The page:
One of the best items we had, at least for me, was at the very end. I asked the group how we could improve how the CDT is run as a software project. The answer I got back was that we need to work hard on ensuring we have quality releases. In the past, we’ve been very accommodating to developers, accepting that they come and go and contribute what they can when they can. But that adhoc approach to project management isn’t leading to high quality releases, especially at the x.x.0 releases. The team showed a strong desire to, well, be “managed” as a software development team, much like they are when working on their own commercial projects.
So that is now my number one challenge. We need to tighten down the processes, be more strict on quality, and start putting together guidelines that we need the developers to follow. We also need to ensure that our test coverage is managed and improved. Manage the CDT much like any software development project. To me the big challenge is that none of these developers have any contractual obligation to follow any of this. And we have developers from over 10 different organizations. This is open source and they are volunteers (or at least their organizations have volunteered them). So it is going to be a bit of a delicate balance to ensure we have the right mechanisms in place and that the developers honor them.
But at the end of the day, I think just having processes and guidelines will give the developers something to follow and they will probably feel naturally obliged to follow. And with the strength of the characters that we have working on the CDT, I’m sure a little peer pressure will help too. I am very excited about moving into this next stage in the maturing of the CDT project. If it all works, maybe I’ll do an MBA thesis on it :).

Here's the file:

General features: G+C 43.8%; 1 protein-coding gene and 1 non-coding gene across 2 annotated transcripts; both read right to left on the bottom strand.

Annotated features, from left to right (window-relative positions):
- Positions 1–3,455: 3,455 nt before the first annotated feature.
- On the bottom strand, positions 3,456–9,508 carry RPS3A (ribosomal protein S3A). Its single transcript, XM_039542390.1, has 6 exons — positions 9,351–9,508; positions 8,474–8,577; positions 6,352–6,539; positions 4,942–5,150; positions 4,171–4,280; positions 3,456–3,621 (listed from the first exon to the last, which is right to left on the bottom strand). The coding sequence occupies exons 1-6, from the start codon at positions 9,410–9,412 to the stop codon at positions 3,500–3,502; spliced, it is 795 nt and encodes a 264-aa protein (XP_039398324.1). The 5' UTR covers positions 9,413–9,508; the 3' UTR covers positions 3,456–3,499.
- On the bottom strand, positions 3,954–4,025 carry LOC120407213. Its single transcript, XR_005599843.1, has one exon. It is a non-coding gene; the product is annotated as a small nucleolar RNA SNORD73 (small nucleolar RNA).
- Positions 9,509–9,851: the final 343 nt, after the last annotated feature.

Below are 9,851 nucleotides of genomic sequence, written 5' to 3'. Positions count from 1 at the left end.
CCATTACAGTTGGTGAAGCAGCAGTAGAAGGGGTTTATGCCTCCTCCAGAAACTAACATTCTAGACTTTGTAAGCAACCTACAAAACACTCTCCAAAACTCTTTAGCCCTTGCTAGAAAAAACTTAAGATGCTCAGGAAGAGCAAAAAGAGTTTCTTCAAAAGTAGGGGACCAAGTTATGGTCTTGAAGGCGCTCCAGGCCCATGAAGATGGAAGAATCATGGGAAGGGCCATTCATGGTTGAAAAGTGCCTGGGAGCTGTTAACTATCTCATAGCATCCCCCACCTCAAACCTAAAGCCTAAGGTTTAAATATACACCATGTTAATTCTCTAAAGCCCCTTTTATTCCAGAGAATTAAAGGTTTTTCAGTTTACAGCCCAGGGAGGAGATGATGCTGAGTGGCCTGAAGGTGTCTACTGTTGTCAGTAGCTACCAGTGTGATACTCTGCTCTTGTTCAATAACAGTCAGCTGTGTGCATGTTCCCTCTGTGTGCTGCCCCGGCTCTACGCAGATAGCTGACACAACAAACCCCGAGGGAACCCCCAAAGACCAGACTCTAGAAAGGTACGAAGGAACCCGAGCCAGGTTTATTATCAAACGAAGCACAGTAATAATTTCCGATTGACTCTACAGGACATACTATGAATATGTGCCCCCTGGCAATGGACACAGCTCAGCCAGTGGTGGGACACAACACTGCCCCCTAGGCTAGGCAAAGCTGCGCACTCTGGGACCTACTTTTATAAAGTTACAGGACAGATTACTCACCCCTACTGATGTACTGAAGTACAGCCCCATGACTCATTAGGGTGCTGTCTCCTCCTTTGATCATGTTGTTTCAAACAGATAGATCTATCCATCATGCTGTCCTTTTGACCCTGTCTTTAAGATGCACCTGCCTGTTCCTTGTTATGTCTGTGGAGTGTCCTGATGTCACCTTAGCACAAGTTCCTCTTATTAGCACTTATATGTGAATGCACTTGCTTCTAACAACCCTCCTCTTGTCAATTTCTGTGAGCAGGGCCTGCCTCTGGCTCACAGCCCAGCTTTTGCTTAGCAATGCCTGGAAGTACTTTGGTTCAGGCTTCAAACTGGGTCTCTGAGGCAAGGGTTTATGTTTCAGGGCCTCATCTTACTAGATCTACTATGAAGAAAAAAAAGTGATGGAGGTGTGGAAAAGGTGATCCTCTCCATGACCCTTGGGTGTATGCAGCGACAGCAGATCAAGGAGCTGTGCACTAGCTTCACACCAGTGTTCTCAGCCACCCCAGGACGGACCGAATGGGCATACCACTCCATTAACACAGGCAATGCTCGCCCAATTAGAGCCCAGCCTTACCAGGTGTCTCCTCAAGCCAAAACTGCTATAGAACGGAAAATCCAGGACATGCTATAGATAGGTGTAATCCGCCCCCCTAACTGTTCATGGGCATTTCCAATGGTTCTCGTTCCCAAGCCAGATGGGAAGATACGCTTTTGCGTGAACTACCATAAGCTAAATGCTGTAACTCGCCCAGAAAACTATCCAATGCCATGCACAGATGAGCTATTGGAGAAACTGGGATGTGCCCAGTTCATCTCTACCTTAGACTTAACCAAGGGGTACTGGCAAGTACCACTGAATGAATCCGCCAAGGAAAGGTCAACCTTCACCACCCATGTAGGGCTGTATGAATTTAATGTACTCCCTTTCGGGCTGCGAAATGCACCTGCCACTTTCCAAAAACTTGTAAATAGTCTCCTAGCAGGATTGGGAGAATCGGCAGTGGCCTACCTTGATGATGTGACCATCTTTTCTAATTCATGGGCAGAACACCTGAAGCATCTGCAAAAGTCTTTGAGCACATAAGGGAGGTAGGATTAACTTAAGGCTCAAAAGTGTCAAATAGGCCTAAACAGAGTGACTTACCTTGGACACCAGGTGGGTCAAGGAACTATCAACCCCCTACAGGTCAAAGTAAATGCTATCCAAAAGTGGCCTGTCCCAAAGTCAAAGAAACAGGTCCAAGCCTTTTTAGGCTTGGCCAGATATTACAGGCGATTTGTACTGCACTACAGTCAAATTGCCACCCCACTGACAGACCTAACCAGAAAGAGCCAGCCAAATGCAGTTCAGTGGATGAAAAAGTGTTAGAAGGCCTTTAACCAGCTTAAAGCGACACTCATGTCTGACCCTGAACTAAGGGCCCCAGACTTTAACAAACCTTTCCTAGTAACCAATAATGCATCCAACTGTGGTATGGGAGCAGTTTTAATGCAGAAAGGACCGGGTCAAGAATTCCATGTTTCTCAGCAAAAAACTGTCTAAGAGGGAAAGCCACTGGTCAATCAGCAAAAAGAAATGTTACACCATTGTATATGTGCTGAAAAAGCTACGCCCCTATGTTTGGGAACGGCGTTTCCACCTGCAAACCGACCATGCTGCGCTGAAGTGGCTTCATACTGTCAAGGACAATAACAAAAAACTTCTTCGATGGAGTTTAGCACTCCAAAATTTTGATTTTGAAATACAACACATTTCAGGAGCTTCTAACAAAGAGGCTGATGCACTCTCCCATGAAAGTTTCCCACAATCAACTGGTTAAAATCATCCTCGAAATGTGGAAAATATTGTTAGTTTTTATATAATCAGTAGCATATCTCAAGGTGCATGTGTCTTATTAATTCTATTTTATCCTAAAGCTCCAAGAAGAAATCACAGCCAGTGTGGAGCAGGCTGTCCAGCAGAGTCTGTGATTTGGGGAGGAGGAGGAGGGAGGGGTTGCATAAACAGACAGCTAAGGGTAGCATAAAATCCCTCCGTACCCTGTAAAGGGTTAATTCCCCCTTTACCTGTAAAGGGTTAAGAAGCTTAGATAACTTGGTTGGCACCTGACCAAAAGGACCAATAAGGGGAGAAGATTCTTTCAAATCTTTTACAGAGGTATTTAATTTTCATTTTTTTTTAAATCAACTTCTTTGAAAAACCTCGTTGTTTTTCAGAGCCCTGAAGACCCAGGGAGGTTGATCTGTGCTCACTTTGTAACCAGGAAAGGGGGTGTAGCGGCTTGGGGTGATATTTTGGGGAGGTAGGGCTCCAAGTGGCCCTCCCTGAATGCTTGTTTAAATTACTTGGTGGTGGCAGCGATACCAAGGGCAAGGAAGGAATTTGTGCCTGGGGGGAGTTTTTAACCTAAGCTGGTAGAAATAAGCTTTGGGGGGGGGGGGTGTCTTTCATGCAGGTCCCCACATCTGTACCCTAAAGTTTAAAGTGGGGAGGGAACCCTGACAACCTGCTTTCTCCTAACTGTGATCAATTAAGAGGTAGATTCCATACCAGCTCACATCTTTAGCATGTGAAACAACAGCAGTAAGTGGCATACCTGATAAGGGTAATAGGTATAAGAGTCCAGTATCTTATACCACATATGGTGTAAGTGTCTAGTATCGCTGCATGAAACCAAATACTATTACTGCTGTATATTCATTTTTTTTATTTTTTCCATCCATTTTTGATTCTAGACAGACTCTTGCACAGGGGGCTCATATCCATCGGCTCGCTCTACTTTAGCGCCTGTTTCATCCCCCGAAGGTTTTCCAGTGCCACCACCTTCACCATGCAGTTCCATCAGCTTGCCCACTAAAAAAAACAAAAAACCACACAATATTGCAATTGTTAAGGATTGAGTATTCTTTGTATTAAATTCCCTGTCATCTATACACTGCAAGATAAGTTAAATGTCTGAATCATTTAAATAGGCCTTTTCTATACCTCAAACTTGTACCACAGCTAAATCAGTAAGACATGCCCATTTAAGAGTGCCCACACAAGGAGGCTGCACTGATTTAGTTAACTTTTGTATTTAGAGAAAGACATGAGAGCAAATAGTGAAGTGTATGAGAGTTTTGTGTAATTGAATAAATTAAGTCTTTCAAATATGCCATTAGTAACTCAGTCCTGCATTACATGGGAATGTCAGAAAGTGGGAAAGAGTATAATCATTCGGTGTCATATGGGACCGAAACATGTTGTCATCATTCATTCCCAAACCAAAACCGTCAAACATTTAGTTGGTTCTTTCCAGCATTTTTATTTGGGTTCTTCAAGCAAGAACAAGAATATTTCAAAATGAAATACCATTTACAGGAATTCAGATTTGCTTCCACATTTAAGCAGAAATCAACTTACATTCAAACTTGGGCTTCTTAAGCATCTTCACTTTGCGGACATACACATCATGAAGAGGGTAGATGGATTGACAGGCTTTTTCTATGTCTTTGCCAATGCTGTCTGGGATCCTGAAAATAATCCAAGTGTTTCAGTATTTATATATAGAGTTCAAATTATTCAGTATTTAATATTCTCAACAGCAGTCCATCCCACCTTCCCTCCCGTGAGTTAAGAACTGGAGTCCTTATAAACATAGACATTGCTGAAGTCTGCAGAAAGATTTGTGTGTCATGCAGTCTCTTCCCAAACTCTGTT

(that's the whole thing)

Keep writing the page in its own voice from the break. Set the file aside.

I’ve got Google Alerts notifying me when something comes up with Eclipse CDT and another one for Eclipse embedded. I’m starting to get a few of these a week, including two today. One came from Lattice Semiconductor. What was noteworthy in this case was they were also open sourcing the design for their 32-bit microcontroller. Now these guys are a lot smaller than Sun who open sourced the design for their Niagara 8-core Sparc chip. But I’m starting to wonder if there really is a trend happening here.
If this means we’ll see more people customizing chip designs using hardware description languages and building the software that will run on them, then Eclipse is an obvious host for this kind of hardware/software codesign activity.
Well we got off to a great start at the Summit today. The day went by real fast and we were all pretty burned out by the end of it so it must have been good :). One highlight for me was when I asked for hands on who was a committer. I got the 7 or so I was expecting. I then asked who had contributed patches. To my happy surprise, I got over 20. That explains why we have so many patches outstanding in bugzilla for the CDT. It is certainly one sign the CDT contributor community is healthy, but its also a sign that we have a lot of work ahead to keep up and to start nominating more committers.
We spend the day introducing eachother and then dug deep into the CDT DOM. I have to admit that one was really dry, and I was the one giving it. We then got an update from the Intel team on what they’d like to do with the build information in the new project wizard and the project properties. Looks like a big change that should hopefully smooth out some workflow issues that we have there. Another big day tomorrow as we review some of the new source navigation and indexing features and dig into debug.